When Jesus went into the wilderness, he was tempted and he struggled with what kind of messiah he was going to be. A wilderness is not so much temptation; rather, it is an area of life where you struggle with something challenging and unknown, where you have to grow to make it through. You are pushed beyond where you are. If you have no wilderness in your ministry, you do not grow. I had to write the Sunday night sermon in eight hours; even now, I get a knot in my stomach just talking about it because I was the most alone I had ever been. During those hours, I didn’t struggle for creativity; I struggled to survive as a preacher. I thought, “If I don’t have anything to say, what kind of preacher will I be?” My grandfather, the hymn heister, had always told me that God would tell me what to say. I spent those eight hours thinking, but God wasn’t telling me what to say. So, I preached the same sermon and changed the sports story. I had some good stories from sports. I don’t remember that Sunday evening because I have blanked it out. I just remember feeling that when the man told me to preach the evening service it was as if I had been told I was going to be executed!
Did anything happen to you between your conversion and your baptism?
The revival preacher’s son and I became good friends. He introduced me to his friends. Other than that, nothing happened. I went back to my once-a-month church.
How did you arrange for your seminary training?
I didn’t know what a seminary was at that time. I didn’t even know that there were Baptist colleges to attend before seminary. The thinking then was that you could get into trouble at a big school, so you went to a little school and then on to seminary. My English teacher, Ms. Gregory, took an interest in my further education. She ordered a college catalog from Howard College (now Samford University), and she helped me apply. At Howard College, I majored in religion. All my professors had been to Southern Seminary, which was the best seminary out there. Howard College was a Baptist school supported by the Baptist Convention; the tuition rates were lowered through scholarships for students who were going to attend seminary. I blossomed at Howard in terms of getting the background and nurturing I needed to be a minister. It was a wonderful school. Since my professors were always talking about Southern Seminary, I decided to train there. All that I did not have I found at Howard College. I began to stabilize at Howard as a young man going into the ministry. By the time I finished college, I had been at youth revivals, I had preached, and I had become familiar with these and other related activities.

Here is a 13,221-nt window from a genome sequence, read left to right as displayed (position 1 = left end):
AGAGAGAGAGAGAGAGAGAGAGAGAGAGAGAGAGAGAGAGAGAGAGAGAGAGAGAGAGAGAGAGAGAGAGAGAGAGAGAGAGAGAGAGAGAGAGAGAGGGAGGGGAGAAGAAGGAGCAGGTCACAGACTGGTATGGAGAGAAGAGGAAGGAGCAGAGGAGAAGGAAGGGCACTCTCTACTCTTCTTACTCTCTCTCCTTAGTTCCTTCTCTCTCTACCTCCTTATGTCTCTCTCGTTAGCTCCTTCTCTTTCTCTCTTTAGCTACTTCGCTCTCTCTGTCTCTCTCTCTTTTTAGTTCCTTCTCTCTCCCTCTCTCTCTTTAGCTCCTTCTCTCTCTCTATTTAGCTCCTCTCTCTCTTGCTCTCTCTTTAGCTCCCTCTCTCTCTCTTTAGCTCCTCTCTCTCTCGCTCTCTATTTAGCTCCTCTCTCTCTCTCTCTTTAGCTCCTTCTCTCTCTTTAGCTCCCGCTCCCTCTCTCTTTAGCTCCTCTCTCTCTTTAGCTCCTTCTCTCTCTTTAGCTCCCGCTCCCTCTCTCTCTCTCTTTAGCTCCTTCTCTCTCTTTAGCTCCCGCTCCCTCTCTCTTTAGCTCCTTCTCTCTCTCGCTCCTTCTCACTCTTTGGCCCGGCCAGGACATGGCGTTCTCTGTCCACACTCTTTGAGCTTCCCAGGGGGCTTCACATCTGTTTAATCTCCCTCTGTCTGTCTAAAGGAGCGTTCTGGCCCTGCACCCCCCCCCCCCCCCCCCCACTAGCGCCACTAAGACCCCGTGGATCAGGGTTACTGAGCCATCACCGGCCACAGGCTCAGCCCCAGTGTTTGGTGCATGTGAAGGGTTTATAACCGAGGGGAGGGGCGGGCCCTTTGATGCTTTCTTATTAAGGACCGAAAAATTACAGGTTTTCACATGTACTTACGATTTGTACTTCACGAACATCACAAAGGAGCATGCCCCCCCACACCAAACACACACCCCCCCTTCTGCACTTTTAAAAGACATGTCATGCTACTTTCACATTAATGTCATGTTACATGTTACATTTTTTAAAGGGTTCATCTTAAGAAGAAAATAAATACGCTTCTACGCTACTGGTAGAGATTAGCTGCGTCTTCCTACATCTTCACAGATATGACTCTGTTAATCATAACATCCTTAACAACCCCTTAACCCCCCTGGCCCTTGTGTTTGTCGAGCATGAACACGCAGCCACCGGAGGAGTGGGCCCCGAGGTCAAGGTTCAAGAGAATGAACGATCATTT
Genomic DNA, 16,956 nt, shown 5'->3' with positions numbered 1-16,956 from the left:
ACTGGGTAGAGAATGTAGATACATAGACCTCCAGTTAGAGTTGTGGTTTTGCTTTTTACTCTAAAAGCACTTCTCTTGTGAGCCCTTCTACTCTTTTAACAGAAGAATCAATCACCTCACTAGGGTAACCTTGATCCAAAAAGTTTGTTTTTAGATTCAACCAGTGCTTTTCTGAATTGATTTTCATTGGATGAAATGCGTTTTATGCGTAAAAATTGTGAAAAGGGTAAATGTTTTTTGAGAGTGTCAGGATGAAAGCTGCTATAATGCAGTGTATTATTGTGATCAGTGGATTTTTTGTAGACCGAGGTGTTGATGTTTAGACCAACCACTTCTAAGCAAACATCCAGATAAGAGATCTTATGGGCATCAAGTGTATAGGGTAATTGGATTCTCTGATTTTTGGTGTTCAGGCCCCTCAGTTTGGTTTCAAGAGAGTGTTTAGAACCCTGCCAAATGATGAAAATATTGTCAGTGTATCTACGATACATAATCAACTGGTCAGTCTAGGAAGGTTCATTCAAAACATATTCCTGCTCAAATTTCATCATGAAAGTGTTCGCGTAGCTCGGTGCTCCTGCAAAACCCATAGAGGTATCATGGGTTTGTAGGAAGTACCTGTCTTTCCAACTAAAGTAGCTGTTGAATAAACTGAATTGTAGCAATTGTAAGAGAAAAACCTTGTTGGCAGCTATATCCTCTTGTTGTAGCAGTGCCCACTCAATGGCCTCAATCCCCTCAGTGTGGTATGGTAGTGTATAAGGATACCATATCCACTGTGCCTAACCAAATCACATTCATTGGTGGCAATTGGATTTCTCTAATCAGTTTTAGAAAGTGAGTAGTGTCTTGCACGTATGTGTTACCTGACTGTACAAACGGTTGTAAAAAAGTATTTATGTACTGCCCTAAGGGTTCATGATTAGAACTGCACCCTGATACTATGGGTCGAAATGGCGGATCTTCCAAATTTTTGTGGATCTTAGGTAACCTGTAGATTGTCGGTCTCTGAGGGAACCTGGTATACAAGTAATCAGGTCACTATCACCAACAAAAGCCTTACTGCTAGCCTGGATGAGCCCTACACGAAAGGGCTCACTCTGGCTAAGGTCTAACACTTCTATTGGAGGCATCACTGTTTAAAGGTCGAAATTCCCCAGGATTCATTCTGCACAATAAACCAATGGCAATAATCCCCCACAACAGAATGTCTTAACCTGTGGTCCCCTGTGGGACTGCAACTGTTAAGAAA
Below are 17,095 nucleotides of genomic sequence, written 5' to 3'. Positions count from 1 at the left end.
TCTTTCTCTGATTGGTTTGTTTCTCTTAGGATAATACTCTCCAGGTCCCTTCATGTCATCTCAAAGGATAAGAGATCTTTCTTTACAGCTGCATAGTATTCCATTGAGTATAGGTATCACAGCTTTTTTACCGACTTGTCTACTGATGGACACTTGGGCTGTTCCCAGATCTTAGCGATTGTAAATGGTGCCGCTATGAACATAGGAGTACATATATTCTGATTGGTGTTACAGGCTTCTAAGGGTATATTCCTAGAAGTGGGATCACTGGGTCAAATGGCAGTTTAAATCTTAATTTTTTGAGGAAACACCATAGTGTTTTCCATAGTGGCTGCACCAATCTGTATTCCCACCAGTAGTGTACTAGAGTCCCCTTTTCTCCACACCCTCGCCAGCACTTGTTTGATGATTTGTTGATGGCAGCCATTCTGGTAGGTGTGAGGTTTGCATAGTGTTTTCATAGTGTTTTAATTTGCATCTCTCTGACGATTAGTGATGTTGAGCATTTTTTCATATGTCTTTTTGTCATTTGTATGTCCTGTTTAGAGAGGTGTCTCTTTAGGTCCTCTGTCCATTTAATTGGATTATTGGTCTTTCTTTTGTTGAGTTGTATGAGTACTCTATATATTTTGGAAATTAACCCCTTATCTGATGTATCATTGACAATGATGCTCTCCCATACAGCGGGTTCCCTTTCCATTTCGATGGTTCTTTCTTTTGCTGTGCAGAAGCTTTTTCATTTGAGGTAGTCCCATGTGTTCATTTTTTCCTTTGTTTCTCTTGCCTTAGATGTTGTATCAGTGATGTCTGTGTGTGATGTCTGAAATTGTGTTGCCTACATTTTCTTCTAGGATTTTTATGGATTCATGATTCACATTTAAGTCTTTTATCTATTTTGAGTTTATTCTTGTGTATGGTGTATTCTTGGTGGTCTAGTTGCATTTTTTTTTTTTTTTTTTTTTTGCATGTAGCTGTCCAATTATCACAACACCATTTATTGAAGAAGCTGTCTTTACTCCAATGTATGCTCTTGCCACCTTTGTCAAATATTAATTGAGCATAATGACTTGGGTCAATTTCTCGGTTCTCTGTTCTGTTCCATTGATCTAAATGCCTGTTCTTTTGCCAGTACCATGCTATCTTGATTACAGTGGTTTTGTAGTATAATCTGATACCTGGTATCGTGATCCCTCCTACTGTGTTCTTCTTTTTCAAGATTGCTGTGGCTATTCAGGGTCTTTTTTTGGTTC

After seminary, what was your first church assignment?
I became a pastor of a small church while in seminary. I had been licensed in Shorterville but not ordained. I could still pastor a church before my ordination. A little church, Rockbridge Baptist Church, requested my ordination and Shorterville Baptist Church ordained me. I would preach at Rockbridge on Sundays, and they would feed me; then I would drive 60 miles back to seminary. I did this for two years, my second and third years in seminary.
How did you learn about First Baptist Knoxville?